Written by Daron Brown
From his column Pressing On

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Consumed_articleI support a consumer mentality in the church. The Hebrew verb for consume means “devour,” or “take in whole.” Both the word and the activity are thoroughly woven throughout the Bible, so the concept of consumption is not foreign to God, but it’s important to consider “Who is the consumer?”

Clearly and repeatedly, God does the consuming. Dozens of verses depict God as a “consuming fire” (Hebrews 12:29). God is described as consuming things such as offerings, people, fortresses, enemies, food, the whole earth, the outskirts of a camp, and the city of Jerusalem. In Psalm 119:20, the Psalmist cries, “my soul is consumed with longing for your laws.” In John 2, as Jesus clears the temple, the disciples recall Psalm 69:9, “Zeal for your house consumes me.” In these instances, the individual is not the consumer, but rather the object of the consuming. Grasping for words to describe such divine encounters, biblical writers land on the language of being consumed in relation to God.

To some degree, human beings have always been consumers—consuming food, shelter, and other necessities. The 20th century saw human consumption expand to new levels. Consumerism, embedded in our economy and culture, coupled with mass production, marketing, and hyper-individualism, unleashed a world-shaping force with far-reaching impact. In a culture of consumerism, people’s identities have become wrapped up in their desire for more stuff and bigger barns to contain it. The merits of consumerism within our economy and culture can be debated, but my concern is what it does to the church when the church mirrors the world.

When consumerism seeps into religious life, the church becomes a vendor of goods and services, clergy become shopkeepers, and congregants (or potential ones) become patrons with purchasing power.

When consumerism seeps into religious life, the church becomes a vendor of goods and services, clergy become shopkeepers, and congregants (or potential ones) become patrons with purchasing power. The mission of the church is reduced to pleasing people for the sake of keeping members and gaining more.

When consumerism guides churches, we send the wrong message to our congregation and heighten the consumer mentality. Instead of shaping self-emptying disciples who follow the crucified Christ, we inadvertently encourage people to be customers who focus on self-satisfaction. In other words, Christlike and consumer are mutually exclusive terms. Keep in mind that the first instance of sin was an act of self-focused consumption. As Christian culture wanes in the West, the temptation for clergy and churches is to cave to the pressure and give the people what they want as consumers. After all, there is a bigger box-store church down the road that is willing to satisfy consumers on their terms if we don’t.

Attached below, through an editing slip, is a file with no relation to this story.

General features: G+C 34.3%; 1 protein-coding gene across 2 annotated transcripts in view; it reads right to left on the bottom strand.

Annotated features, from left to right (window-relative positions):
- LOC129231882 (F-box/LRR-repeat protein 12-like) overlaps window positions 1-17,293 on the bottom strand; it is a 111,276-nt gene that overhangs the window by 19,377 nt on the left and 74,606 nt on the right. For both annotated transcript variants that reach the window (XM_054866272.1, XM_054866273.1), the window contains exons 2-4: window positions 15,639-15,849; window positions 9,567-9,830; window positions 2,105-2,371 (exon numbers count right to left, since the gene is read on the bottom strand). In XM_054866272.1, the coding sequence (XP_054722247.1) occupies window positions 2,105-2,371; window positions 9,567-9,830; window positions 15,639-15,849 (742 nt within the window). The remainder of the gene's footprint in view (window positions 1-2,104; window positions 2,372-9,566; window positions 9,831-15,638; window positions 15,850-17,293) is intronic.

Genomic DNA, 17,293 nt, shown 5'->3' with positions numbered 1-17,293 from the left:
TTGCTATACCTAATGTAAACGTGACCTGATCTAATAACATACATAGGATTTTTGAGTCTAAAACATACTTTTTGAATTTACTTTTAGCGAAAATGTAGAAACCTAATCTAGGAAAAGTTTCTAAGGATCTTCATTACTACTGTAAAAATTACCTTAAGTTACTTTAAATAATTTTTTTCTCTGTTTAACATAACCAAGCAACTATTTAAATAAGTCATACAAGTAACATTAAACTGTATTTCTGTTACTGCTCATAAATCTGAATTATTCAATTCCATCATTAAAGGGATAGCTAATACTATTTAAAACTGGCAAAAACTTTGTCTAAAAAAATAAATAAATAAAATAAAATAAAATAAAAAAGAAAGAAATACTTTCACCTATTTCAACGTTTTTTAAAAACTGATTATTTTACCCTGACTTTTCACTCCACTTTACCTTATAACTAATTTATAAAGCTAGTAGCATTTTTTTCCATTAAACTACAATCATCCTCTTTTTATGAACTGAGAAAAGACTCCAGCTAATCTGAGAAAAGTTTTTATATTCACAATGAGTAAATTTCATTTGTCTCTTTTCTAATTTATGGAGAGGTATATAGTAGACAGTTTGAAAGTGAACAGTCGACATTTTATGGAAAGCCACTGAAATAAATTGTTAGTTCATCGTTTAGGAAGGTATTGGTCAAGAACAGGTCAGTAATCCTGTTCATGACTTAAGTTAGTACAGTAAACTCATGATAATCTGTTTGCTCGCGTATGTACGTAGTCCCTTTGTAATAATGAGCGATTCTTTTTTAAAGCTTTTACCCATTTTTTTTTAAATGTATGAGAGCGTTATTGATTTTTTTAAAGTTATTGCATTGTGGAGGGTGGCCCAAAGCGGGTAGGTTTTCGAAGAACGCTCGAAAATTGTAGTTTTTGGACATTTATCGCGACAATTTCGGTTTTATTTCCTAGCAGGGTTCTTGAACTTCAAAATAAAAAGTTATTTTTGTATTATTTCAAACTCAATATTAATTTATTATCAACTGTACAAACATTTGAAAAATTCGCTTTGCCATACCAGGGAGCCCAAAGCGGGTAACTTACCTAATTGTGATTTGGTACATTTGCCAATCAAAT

I often tell my church, “Don’t hear what I’m not saying.” Evangelism is essential to gospel work. We have good news to share, and we must share it. The gospel is attractive and relevant because it is the good news of God’s salvation for all people. It is not attractive or relevant because of our attempts to make it so. In fact, many people see through such efforts and are turned off. Real is the new relevant. Nothing makes a church more attractive than God’s holy love being lived out in our lives. The best way forward for the church in a consumeristic culture is to be counter-cultural, letting the gospel be the life-giving, world-changing, hope-inducing good news it is.

Rather than playing the role of consumer, we are called to consecrate ourselves to the God who consumes us for His purposes. Another way of describing being filled with the Spirit is being consumed by the Spirit. When lives are surrendered entirely into the hands of a Holy God, our identity is no longer determined by what we have, what we desire, or by the size of our barns. Instead, our identity is re-rooted in our vocation as God’s image-bearers in this world. Our lives take the shape of the self-emptying Jesus rather than the self-gratifying consumer.

May the love of the Father have us, the wisdom of the Son enlighten us, and the fire of the Spirit inflame us that we might be consumed by God now and evermore. Amen.

Rev. Daron Brown lives and pastors in Waverly, Tennessee.